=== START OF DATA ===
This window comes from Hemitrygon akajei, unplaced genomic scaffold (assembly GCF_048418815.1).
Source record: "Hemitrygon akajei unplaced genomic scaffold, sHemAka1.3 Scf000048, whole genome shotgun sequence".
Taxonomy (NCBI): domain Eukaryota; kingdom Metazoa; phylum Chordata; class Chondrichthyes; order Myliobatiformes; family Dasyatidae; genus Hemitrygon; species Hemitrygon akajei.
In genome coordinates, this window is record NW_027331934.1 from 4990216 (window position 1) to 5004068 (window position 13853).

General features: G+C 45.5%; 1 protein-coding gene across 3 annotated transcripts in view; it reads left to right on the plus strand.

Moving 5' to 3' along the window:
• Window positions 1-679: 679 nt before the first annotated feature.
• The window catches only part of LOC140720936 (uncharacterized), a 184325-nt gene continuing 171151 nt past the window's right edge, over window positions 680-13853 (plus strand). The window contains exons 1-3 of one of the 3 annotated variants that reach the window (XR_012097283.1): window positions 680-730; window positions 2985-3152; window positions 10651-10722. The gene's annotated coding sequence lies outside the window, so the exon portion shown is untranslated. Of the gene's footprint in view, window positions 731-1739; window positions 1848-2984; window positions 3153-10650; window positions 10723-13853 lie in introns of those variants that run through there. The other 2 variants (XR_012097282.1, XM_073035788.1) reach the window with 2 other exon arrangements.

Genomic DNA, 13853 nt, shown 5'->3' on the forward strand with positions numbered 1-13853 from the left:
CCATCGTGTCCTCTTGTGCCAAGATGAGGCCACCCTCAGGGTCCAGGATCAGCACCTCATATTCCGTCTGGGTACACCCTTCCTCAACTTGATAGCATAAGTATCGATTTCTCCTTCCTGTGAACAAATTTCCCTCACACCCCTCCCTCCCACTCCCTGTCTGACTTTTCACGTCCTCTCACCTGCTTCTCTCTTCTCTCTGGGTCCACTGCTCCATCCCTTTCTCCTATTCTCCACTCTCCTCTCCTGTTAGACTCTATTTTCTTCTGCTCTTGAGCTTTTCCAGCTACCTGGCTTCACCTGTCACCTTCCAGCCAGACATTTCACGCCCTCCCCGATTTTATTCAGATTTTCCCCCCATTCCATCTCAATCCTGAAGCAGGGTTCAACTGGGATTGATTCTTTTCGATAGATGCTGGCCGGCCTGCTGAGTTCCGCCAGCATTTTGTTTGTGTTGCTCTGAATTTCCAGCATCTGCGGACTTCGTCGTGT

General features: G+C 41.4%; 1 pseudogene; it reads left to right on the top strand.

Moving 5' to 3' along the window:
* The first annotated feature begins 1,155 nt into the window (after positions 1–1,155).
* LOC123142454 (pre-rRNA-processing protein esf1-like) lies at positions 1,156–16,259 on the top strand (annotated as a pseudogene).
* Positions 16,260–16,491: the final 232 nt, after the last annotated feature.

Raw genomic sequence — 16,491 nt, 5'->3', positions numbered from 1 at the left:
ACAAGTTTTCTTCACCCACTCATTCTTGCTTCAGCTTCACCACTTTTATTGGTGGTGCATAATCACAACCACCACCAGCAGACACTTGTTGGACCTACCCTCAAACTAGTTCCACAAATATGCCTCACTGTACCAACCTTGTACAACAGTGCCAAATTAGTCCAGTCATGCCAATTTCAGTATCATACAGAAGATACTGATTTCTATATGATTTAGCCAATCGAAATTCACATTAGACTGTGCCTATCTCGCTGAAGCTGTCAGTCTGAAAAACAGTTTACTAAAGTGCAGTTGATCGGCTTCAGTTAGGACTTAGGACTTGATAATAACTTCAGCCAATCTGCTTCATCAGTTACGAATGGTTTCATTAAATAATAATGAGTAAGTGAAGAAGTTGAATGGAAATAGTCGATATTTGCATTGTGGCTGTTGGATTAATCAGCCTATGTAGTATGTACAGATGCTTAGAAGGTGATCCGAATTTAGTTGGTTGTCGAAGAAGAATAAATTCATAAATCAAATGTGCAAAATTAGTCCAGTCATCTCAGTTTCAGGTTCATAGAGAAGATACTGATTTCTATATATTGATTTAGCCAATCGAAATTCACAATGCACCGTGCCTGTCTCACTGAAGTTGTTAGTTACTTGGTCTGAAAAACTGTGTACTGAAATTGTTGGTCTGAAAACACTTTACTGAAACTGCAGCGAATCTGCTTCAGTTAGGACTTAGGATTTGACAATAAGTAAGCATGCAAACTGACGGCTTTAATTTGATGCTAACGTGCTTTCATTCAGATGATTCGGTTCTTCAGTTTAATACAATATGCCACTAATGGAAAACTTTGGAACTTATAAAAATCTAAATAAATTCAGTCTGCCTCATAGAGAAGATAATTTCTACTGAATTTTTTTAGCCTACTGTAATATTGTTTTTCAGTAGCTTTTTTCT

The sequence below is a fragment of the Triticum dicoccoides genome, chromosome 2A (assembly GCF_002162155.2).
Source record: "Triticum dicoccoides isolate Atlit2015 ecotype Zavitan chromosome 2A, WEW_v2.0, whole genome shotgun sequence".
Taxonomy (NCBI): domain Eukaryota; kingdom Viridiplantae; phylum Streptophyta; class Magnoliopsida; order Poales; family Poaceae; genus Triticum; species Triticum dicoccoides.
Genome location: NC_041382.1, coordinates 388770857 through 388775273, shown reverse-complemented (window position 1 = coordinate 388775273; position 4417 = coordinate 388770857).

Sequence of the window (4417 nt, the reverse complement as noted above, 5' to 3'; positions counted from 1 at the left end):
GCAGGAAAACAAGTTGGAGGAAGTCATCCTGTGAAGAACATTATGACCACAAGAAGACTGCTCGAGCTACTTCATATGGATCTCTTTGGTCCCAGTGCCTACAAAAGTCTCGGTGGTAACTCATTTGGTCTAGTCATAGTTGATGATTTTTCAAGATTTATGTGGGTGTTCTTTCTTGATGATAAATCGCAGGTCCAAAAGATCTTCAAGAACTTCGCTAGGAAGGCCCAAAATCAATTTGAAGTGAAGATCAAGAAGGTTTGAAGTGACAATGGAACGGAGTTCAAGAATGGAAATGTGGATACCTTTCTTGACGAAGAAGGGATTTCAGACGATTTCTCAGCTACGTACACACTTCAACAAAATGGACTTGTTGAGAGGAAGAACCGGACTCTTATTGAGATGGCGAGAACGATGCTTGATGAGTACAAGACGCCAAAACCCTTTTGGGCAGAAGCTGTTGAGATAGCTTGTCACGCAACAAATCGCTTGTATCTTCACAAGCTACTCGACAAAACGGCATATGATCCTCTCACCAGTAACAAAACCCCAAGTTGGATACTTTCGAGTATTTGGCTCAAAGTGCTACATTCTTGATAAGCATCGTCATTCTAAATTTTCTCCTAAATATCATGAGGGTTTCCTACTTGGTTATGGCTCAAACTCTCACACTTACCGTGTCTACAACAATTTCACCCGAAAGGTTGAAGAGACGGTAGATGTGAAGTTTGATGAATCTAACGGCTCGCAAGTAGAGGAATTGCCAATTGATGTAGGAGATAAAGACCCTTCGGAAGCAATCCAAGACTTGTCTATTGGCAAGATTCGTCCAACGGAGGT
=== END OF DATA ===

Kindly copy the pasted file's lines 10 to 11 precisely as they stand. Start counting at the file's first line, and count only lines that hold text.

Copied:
CCATCGTGTCCTCTTGTGCCAAGATGAGGCCACCCTCAGGGTCCAGGATCAGCACCTCATATTCCGTCTGGGTACACCCTTCCTCAACTTGATAGCATAAGTATCGATTTCTCCTTCCTGTGAACAAATTTCCCTCACACCCCTCCCTCCCACTCCCTGTCTGACTTTTCACGTCCTCTCACCTGCTTCTCTCTTCTCTCTGGGTCCACTGCTCCATCCCTTTCTCCTATTCTCCACTCTCCTCTCCTGTTAGACTCTATTTTCTTCTGCTCTTGAGCTTTTCCAGCTACCTGGCTTCACCTGTCACCTTCCAGCCAGACATTTCACGCCCTCCCCGATTTTATTCAGATTTTCCCCCCATTCCATCTCAATCCTGAAGCAGGGTTCAACTGGGATTGATTCTTTTCGATAGATGCTGGCCGGCCTGCTGAGTTCCGCCAGCATTTTGTTTGTGTTGCTCTGAATTTCCAGCATCTGCGGACTTCGTCGTGT

General features: G+C 41.4%; 1 pseudogene; it reads left to right on the top strand.